Best way to learn about solid creation / which CAD program

I’m sure I will get a different opinion from everyone I ask about this, but here it goes…

I am a web developer/graphic designer at my company who was tasked to be in charge of our 3D printer. We have an outside contractor who supplies me with the .STL files. I simply import into Preform and print. It has been quite a learning curve…but I want to learn more.

I have limited access to a laptop with Solidworks 2012 on it at work and again limited access to a desktop with Mastercam X7 (both I know are a few versions old).

Being a total solids noob (and keeping in mind I have access to a Form2), what’s my best route to go about learning how to create solids? Solidworks? Mastercam? I’ve also heard other names thrown out there, Blender, Sketchup, Makerbot,…I’m sure there are dozens!

As usual money IS an object, although I could afford $100-$300 for some software if its justifiably better than free. Oh and a mac platform would be preferable although not necessary.

  • Kevin

I too am new to 3D software. FL suggested Tinkercad but it’s limited in a lot of ways.
I am now using Blender it’s free.

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Hello @kevinduhe,

Both Fusion 360 and Onshape are free (with restrictions). The former is available with full features for anyone (including commercial) as long as you have under $100k revenue. The latter is available for home use with a limit on the amount of files you can use. They are both full featured parametric CAD packages that have a ton of how-to documents and tutorials available.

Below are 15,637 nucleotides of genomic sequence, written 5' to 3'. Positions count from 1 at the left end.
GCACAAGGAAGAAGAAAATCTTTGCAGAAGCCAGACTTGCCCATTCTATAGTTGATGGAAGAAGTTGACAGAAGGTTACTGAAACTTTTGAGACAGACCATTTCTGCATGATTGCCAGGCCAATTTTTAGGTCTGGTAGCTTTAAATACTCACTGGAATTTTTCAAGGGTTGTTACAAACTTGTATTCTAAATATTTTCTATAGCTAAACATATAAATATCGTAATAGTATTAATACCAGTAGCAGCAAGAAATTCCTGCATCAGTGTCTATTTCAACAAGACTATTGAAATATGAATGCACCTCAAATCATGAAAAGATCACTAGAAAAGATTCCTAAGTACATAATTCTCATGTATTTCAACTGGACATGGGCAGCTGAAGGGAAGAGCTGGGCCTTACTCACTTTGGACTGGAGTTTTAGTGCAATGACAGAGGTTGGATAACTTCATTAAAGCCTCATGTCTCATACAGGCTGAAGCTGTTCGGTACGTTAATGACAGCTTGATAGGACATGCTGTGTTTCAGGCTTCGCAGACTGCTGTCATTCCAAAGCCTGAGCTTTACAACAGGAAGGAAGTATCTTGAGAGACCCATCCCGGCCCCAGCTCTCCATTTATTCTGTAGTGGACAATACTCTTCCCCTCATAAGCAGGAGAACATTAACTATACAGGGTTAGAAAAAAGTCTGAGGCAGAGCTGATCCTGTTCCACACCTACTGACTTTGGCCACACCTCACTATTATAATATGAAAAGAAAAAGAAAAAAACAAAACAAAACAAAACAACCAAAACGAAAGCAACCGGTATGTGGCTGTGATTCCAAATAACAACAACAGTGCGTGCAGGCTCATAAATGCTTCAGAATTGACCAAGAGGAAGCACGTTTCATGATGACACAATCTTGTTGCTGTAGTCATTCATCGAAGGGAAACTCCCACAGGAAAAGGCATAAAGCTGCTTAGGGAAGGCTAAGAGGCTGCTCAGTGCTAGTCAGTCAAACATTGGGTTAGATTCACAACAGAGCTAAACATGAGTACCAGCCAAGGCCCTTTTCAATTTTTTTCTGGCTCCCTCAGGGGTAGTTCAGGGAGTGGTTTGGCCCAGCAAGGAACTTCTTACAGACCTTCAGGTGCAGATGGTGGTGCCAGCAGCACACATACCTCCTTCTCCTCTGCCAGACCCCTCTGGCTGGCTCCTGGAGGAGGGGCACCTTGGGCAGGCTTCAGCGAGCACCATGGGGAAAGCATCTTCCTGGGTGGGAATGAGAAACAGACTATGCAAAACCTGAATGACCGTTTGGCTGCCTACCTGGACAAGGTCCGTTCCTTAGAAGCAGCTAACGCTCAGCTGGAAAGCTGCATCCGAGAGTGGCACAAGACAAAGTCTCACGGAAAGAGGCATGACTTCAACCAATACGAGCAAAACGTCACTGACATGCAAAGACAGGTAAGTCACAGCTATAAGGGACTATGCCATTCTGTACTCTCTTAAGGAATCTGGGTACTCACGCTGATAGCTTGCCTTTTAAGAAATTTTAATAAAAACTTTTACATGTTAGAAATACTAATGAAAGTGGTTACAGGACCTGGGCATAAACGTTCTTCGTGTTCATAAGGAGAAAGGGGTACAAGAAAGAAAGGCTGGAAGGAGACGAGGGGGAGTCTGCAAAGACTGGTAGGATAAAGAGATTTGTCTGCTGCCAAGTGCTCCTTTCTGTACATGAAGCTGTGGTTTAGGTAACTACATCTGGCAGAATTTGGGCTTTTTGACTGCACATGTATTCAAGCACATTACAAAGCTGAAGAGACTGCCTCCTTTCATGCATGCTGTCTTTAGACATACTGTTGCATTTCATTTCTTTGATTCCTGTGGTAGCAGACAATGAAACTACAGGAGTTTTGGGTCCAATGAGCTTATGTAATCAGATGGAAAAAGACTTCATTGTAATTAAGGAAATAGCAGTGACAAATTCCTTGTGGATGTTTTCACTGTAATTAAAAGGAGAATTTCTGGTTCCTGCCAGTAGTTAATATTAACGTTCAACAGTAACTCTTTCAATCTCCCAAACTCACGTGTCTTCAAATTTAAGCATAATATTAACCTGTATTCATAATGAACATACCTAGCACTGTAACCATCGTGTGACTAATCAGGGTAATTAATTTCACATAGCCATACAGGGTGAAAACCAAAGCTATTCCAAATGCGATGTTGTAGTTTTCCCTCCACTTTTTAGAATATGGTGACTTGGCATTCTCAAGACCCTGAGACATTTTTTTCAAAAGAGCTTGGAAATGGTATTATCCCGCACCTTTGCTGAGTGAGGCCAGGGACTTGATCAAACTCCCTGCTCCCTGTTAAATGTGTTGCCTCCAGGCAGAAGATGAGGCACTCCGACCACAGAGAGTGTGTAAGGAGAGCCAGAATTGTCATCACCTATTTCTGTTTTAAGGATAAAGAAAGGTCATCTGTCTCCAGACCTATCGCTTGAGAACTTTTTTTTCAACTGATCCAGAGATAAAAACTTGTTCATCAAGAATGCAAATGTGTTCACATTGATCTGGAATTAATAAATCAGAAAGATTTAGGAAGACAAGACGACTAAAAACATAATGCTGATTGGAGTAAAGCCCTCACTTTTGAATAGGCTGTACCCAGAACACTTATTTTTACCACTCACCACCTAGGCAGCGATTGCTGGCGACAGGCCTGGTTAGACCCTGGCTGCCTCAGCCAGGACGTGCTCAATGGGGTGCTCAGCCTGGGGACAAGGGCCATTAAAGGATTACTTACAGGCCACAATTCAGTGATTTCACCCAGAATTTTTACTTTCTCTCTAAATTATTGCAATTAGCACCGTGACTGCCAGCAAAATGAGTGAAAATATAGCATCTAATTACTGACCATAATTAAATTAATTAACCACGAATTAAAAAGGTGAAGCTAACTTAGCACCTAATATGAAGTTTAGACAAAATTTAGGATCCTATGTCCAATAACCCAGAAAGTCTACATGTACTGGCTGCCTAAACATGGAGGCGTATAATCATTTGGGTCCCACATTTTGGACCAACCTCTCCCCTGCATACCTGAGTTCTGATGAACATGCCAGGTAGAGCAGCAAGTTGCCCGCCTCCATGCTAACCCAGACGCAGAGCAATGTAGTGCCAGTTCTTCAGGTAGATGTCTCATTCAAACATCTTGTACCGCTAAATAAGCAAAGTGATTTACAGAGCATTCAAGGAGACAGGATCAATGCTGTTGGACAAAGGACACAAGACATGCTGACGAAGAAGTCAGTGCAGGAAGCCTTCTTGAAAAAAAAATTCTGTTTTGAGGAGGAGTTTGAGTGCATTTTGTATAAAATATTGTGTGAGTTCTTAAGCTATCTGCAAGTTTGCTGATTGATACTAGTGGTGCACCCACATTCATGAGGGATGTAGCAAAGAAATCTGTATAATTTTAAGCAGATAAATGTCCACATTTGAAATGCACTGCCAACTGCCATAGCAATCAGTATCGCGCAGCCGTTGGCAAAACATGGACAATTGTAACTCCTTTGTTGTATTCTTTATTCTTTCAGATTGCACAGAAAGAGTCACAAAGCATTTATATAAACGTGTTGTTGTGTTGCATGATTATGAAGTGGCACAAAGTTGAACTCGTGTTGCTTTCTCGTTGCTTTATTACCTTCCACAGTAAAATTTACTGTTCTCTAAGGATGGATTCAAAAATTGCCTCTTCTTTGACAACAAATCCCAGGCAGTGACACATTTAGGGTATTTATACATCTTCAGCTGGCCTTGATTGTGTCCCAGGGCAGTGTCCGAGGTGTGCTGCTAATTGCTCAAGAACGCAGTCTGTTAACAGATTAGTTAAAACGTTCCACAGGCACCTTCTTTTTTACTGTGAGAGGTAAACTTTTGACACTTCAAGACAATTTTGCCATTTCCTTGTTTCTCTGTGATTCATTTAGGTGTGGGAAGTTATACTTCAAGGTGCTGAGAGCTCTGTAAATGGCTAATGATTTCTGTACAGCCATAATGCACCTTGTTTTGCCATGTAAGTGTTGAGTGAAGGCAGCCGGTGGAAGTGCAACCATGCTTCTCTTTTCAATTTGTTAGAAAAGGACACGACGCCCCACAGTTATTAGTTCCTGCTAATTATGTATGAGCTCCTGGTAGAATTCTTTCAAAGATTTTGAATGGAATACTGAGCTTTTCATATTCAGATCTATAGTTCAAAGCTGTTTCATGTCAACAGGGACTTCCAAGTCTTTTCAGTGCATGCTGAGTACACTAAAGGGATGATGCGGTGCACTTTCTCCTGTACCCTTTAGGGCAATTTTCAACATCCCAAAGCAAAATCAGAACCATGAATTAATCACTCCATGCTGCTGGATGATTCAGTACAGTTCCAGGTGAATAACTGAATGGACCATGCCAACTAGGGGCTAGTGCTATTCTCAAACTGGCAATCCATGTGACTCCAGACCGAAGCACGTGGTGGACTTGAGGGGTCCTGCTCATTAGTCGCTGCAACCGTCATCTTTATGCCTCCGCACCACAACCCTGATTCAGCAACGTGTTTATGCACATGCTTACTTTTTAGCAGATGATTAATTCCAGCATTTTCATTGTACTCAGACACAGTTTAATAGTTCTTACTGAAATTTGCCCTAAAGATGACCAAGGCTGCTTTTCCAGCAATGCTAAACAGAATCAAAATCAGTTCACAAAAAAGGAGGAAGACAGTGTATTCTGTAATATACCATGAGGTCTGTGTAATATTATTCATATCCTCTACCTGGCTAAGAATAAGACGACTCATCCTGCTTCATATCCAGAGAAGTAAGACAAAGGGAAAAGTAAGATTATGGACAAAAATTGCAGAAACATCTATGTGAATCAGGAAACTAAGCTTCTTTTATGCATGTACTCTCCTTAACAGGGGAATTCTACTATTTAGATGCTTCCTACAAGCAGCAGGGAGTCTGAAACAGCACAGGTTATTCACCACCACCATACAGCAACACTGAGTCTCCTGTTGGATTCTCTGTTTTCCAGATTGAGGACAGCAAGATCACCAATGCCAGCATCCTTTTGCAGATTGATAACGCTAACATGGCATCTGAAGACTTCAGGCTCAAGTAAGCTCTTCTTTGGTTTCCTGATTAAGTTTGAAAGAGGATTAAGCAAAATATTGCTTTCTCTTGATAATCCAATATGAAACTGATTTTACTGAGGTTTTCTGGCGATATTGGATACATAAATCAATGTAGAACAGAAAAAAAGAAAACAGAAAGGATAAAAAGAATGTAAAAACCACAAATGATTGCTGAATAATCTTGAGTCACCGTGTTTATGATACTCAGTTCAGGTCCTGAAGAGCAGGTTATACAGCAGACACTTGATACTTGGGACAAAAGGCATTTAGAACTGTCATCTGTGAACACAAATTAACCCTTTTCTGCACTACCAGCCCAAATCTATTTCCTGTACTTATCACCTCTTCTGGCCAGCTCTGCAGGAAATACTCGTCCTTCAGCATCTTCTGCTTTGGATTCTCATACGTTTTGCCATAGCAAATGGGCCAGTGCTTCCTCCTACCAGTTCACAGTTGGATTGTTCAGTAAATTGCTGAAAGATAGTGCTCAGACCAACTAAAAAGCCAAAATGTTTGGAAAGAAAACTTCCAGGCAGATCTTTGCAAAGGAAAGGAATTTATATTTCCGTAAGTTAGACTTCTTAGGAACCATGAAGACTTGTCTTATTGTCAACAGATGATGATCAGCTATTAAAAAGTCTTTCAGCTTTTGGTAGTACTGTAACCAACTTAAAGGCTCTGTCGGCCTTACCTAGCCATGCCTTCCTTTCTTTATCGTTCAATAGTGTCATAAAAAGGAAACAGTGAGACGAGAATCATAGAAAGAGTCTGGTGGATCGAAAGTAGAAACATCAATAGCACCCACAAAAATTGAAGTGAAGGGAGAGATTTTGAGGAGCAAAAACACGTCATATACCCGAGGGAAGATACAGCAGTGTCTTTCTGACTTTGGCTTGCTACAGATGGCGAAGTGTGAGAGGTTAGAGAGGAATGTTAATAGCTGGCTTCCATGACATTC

Hope this helps!


I guess my biggest question is (and thanks for the input @alan1950 and @Aaron_Silidker ) is:

IF my career decides to transition more into the 3d printing arena (which my company has a HUGE need for right now) and since a lot of people in my circle use either MasterCam or Solid Works, would I get a solid foundation in say Blender, Fusion or Onshape, and then I could start using MC or SW? Or should I just begin with what I might end up using?

I guess the analogy in my current field would be: should I learn graphic design in Corel paint and then move into Photoshop…or just dive in and learn Photoshop?

If the models you plan on creating are mostly mechanical, industrial designs etc. you should be looking for a solid modeller. Solidworks is probably one of the most common used 3D CAD modellers for prototyping and industrial design and manufacturing. But there are other options like Autodesk Inventor. But you did say you already have access to Solidworks, so I would concentrate on that

If your modelling is going to be of natural forms, people, animals, characters etc, then you’re looking for a NURBS modeler, you’d probably be better off using something like Blender, 3DS Max, Maya, etc.

If you’ve ever had any sculpting experience, I would recommend MeshMixer, as it has a fairly easy learning curve, and it has sculpting tools analogous to those used in clay sculpting.